3. Commit the changes to your repository and push them to GitHub.
    • The GitHub Actions workflow will be triggered automatically.
  4. View the results

GitHub Actions Virtual Environments and terraform-docs

GitHub Actions workflows run in virtual environments. These environments are based on specific runners that GitHub provides, and they are isolated and customizable based on the job’s operating system and version. GitHub Actions supports several virtual environments allowing you to choose the OS and version that works best for your workflow requirements. Commonly used virtual environments are ubuntu-latest, windows-latest, and macos-latest.

In the case of the screenshot below (screenshots can still be useful), the workflow is configured to use ubuntu-latest as its virtual environment.

Installing/Running terraform-docs

As you may expect, to build your documentation file, you must install and run terraform-docs. You have two (2) choices that I am aware of:

  1. You can install and run terraform-docs from a host machine (say your laptop/admin machine)
  2. You can install and run terraform-docs form within the virtual environment

To run an instance of terraform-docs that is installed on your local machine, you will need to add code similar to the following within the “steps” section:

    - name: Trigger Local Update
      run: ./

Personally, I decided to install and run terraform-docs in the virtual environment because….why not? If you wish to use the virtual environment to run terraform-docs, you will need to add steps to download and configure it within your Workflow file.

Where’s my Documentation?

I was elated the first time my workflow completed successfully….I had made a triumphant entrance into the world of automated Terraform documentation, thus minimizing, or perhaps eliminating, the time I’d spend manually editing files! I had expected to see the documentation eagerly awaiting my review within the repository but alas, it was nowhere to be found….how could this be?!?!?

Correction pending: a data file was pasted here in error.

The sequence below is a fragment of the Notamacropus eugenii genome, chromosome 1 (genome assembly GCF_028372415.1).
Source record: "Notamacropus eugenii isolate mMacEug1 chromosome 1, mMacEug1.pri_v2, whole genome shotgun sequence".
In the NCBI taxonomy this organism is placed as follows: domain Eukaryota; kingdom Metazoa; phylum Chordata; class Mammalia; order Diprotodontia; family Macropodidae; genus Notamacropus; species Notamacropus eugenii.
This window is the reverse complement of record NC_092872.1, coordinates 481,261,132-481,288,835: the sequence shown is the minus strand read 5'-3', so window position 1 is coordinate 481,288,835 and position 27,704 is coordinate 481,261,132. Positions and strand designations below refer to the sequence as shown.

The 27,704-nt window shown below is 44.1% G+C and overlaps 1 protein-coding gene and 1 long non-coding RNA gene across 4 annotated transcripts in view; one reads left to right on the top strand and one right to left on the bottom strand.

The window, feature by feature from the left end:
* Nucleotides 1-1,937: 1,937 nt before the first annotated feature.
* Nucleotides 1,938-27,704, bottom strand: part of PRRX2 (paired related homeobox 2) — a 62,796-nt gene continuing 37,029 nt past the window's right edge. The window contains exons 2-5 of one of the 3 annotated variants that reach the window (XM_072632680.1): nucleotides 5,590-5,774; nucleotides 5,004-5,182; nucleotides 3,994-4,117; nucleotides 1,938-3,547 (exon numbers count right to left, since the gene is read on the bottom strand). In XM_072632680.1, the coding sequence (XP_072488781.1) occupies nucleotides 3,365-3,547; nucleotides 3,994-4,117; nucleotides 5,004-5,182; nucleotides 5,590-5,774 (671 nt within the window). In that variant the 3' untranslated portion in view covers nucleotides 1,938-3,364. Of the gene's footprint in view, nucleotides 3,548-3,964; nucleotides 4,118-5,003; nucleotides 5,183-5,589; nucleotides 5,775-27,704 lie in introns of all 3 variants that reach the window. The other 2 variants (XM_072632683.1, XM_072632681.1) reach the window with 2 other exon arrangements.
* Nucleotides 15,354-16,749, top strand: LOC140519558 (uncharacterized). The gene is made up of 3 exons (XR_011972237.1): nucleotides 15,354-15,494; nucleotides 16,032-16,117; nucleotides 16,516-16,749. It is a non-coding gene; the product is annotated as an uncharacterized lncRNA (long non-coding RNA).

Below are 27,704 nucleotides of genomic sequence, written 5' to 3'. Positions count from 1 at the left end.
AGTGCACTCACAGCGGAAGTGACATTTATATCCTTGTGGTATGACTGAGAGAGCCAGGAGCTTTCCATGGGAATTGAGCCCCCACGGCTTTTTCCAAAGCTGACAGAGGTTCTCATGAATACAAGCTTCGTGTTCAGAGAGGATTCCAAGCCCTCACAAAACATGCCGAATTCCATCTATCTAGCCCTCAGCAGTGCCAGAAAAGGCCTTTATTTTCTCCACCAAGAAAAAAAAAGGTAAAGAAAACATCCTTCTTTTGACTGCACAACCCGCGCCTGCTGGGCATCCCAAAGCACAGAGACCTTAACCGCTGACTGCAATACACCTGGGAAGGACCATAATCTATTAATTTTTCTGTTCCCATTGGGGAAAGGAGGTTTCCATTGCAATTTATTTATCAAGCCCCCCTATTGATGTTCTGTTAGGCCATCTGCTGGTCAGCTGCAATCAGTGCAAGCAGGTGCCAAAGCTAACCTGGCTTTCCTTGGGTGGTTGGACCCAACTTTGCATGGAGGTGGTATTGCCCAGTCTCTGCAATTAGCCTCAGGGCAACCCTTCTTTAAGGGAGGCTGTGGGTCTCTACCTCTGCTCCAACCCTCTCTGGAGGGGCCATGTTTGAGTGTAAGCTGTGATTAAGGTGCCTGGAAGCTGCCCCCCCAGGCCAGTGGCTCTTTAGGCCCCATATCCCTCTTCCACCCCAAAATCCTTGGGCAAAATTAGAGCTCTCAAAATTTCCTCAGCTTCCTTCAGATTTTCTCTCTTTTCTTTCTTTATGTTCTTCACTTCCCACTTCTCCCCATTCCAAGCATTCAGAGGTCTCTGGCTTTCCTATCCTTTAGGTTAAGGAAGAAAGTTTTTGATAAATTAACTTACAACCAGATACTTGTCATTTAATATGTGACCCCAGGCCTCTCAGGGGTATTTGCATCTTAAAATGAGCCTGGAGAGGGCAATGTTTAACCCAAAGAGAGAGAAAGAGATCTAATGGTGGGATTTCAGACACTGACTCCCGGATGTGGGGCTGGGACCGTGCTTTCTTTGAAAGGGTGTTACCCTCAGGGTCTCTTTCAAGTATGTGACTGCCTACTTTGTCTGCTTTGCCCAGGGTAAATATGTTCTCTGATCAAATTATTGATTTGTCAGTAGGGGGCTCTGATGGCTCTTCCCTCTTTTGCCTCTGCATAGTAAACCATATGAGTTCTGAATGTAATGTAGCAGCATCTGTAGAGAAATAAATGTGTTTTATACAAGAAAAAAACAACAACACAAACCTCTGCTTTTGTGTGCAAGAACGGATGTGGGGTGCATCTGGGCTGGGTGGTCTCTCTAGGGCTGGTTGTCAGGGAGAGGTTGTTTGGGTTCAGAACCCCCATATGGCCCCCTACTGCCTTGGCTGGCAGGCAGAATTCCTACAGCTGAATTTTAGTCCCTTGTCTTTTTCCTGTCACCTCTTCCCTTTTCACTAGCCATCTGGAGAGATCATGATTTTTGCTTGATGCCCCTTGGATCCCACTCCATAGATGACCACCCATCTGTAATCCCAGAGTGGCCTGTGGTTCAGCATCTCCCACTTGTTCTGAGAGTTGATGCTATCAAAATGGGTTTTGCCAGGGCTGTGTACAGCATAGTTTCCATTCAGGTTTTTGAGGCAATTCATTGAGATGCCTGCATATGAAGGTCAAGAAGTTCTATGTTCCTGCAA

If that happens to you, verify that git-push is set to “true” and ensure that you have permissions to push the documentation to the repository.

In the sample code below, terraform-docs is downloaded and configured on the ubuntu-latest virtual environment and a GitHub personal access token (PAT) is used for authentication to push the readme to the repository.

name: Generate terraform docs
    branches: [ main ]
    branches: [ main ]
    runs-on: ubuntu-latest
    - uses: actions/checkout@v2
    - name: Install terraform-docs
      run: |
        curl -sSLo ./terraform-docs.tar.gz
        tar -xzf terraform-docs.tar.gz
        chmod +x terraform-docs
        sudo mv terraform-docs /usr/local/bin/
    - name: Render terraform docs inside the and push changes back to PR branch
      uses: terraform-docs/gh-actions@v1.0.0
        working-dir: .
        output-method: inject
        git-push: 'true'
        git-commit-message: 'Update with terraform docs'
        github-token: ${{ secrets.GITHUB_TOKEN }}


Useful documentation for modern projects, like the development of Terraform modules, requires more than screenshots and continuous manual modification. The integration of terraform-docs with GitHub Actions provides a method to efficiently automate the creation and ongoing maintenance of informative README files within your code repositories. Leveraging GitHub Actions’ event-driven workflows allow you to seamlessly update your documentation whenever code changes are committed, ensuring documentation is always current, accurate, and consistent with the ever-changing codebase.

We’d love to hear how you’re using terraform-docs or GitHub Actions! Feel free to get in touch with us via the Contact page or leave a comment below.